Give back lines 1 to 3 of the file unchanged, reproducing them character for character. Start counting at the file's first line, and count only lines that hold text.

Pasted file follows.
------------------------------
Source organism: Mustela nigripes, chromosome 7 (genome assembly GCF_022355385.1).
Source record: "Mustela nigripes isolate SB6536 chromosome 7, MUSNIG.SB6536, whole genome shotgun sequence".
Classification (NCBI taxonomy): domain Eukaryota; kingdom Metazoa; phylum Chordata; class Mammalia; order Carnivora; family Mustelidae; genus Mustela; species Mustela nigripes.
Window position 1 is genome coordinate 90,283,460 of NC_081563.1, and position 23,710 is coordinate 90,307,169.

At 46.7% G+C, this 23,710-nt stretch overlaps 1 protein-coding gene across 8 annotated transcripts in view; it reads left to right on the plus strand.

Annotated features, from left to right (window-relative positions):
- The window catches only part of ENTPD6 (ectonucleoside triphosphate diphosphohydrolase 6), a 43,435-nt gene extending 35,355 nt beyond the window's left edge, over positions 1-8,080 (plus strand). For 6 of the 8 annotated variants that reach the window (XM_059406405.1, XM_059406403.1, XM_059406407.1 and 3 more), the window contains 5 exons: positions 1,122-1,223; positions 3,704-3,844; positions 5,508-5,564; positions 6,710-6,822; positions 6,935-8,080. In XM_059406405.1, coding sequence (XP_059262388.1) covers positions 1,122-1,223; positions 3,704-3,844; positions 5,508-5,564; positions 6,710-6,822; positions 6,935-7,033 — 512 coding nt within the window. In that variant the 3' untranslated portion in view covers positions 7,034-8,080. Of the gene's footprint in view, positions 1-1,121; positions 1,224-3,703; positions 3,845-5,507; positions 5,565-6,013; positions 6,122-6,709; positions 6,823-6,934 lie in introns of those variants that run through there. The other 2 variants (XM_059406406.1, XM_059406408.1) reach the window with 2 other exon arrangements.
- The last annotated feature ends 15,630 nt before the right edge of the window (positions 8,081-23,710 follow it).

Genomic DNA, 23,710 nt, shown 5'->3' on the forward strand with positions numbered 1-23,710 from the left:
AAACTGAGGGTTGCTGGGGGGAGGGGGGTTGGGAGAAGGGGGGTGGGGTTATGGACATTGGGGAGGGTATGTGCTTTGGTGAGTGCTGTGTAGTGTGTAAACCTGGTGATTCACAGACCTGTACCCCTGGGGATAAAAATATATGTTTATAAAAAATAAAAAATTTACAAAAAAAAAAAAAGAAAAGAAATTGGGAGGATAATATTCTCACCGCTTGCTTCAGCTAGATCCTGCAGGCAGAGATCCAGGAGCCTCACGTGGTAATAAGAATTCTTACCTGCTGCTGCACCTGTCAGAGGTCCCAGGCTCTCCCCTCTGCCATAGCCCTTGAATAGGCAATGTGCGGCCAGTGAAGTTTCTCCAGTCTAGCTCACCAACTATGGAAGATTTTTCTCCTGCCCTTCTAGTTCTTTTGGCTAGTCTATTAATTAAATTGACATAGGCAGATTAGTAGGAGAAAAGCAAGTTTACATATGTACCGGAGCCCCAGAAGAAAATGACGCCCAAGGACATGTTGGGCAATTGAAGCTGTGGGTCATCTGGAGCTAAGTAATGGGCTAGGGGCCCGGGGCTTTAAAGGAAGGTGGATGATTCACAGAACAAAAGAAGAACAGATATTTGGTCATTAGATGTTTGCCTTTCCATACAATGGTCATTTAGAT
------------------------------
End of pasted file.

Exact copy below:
Source organism: Mustela nigripes, chromosome 7 (genome assembly GCF_022355385.1).
Source record: "Mustela nigripes isolate SB6536 chromosome 7, MUSNIG.SB6536, whole genome shotgun sequence".
Classification (NCBI taxonomy): domain Eukaryota; kingdom Metazoa; phylum Chordata; class Mammalia; order Carnivora; family Mustelidae; genus Mustela; species Mustela nigripes.